He pointed to a map showing the 2016 election results by county.
“This is what the Democrats fear,” he continued. “They fear the true will of ‘we the people.’ They are deep, establishment D.C. They fear. They call this Republican map flyover country. They call us deplorable. They fear our faith. They fear our strength. They fear our unity. They fear our vote. And they fear our president.”
It was a more dramatic version of an argument made by a number of his peers, that the Democratic effort to impeach Trump was a function not of concerns about the president’s effort to compel Ukraine to launch politically useful investigations but, instead, a manifestation of Democratic frustration at losing the 2016 election. It was an attempt, many Republicans argued, to throw out the will of the 63 million voters who supported Trump that year.
What really differentiated Higgins’s iteration of the argument, though, was that map. It’s a notorious misrepresentation of what happened in the election, exaggerating Trump’s support by emphasizing large, sparsely populated areas of land while diminishing millions of urban votes for Hillary Clinton. Those 63 million votes cast for Trump were, of course, about 2.9 million votes fewer than the votes Clinton earned.
In this case, though, Higgins’s map is more accurate than the “nullify 63 million votes” claim. It demonstrates that what determined the winner of the 2016 election was, in fact, land area — or, specifically, the electoral votes allotted to states. Trump is president not because of 63 million votes but because of 78,000 of them in Wisconsin, Michigan and Pennsylvania. Higgins’s argument, that the will of the people was that Trump should be president, is inaccurate. His map, though, was on the money.
What’s more, it demonstrates the deeper flaw in the argument that the Democrats’ impeachment push is an aberrative attempt to undo an election. That flaw? That Trump is president after that election only because of an oddity of the Constitution.
The will of voters in 2016 was that Hillary Clinton be president. The Constitution, though, determined that the grouping of those voters meant that Trump should be given the position. Democrats grumbled and fretted, but the process took effect. To now claim that Democrats can’t use the constitutional mechanism for impeachment to target Trump because it runs in opposition to what voters wanted ignores that critical intermediary role the Constitution itself played.
What impeachment would do, in the unlikely event that the Senate voted to remove Trump from office, is unwind the Constitution’s determination that geographic considerations can outweigh the popular vote. Although, of course, it wouldn’t even do that. It would, instead, simply elevate the person who received 63 million votes as vice president — Mike Pence — to the top spot.
It’s important to put a fine point on it, so let’s.
The claim is that impeachment is using a constitutional loophole to undo the will of the public, manifested in 63 million votes in 2016.
The reality is that a successful impeachment and removal would simply use a constitutional mechanism to oust one-half of a ticket that earned the White House via a different constitutional mechanism.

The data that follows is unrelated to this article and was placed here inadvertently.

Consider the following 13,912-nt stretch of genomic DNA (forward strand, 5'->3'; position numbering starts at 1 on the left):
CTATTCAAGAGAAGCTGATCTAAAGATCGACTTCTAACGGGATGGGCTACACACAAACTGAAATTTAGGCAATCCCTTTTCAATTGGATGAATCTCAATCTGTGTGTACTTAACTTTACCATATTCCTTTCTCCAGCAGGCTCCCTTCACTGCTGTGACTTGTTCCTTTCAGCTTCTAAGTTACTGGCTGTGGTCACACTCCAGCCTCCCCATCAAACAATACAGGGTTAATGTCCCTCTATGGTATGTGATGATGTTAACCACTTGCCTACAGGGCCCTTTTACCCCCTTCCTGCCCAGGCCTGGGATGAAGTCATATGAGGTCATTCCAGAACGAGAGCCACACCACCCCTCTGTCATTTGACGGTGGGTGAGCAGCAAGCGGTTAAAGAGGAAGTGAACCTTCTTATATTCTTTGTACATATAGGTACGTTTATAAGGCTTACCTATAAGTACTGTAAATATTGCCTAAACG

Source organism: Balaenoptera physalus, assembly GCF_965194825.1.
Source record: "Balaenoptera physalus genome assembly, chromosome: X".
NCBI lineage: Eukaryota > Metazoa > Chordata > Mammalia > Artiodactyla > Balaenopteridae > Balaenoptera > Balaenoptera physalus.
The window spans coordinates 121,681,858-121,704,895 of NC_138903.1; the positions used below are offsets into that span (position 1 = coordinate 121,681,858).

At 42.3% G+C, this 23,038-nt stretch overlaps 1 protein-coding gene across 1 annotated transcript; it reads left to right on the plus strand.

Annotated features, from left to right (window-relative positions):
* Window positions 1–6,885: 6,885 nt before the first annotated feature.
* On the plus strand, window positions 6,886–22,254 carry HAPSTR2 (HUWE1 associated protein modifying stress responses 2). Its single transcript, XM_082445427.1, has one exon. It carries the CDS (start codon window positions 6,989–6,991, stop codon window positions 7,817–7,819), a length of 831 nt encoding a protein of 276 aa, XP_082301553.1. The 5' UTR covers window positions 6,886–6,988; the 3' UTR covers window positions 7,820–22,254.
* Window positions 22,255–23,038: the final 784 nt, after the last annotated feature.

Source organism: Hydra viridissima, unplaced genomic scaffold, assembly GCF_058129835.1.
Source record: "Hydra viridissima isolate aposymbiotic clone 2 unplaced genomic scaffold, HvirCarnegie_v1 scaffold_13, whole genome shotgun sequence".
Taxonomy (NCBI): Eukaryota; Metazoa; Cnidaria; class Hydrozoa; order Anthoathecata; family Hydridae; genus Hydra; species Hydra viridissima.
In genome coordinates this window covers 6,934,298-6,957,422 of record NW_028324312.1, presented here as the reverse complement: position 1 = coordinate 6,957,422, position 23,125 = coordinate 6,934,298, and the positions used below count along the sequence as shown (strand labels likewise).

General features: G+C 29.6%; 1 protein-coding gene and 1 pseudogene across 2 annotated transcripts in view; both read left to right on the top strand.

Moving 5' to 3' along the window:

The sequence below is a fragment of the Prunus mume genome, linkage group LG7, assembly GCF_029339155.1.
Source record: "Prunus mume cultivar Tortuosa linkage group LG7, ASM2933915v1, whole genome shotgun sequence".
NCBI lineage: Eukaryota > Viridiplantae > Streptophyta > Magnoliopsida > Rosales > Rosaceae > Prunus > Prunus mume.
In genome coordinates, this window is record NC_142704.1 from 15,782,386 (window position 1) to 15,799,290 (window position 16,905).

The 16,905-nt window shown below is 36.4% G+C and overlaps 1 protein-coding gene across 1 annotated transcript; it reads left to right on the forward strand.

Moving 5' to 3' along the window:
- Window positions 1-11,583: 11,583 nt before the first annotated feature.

Democrats like impeachment and hate the electoral college; Republicans hate impeachment and like the electoral college. But the trick with the Constitution is that it’s a package deal until such time as it is amended. Impeaching Trump and removing him from office — thereby yielding President Pence — is the middle road between the two positions.
Impeachment is not a commonly used mechanism for balancing power between the branches of government, but it’s not some bizarre escape hatch that just emerged on Jan. 20, 2017. It is no stranger than a presidential veto or a presidential pardon (as CNN analyst Asha Rangappa points out), both of which serve as checks on other branches of government. A person can be accused of a crime, convicted, sentenced to death — and be given a pass by the president of the United States without any repercussion. That’s certainly a form of undoing the will of the judiciary.
Though, for the analogy to fit better here, the person’s conviction would have had to have been a function of guilty verdicts from a slight minority of jurors.
What the overturning-the-people’s-will argument is really about, of course, is the rest of what Higgins asserted. It’s an effort to pit impeachment as oppositional to Trump’s base, to reinforce a central idea of Trump’s presidency: that the establishment is trying to keep him (and by extension his supporters) down. That Pence would become president doesn’t diminish this argument for the simple reason that Trump’s base of support is heavily predicated on Trump as an individual, and Pence is hardly a substitute for the president himself.
It doesn’t really matter. The outcome of this effort has been obvious for some time. Trump isn’t going anywhere, since the Constitution’s stipulations about impeachment require a two-thirds majority of the Republican-controlled Senate to vote to remove him from office.
This aspect of the Constitution, it’s safe to say, meets with the Republicans’ approval.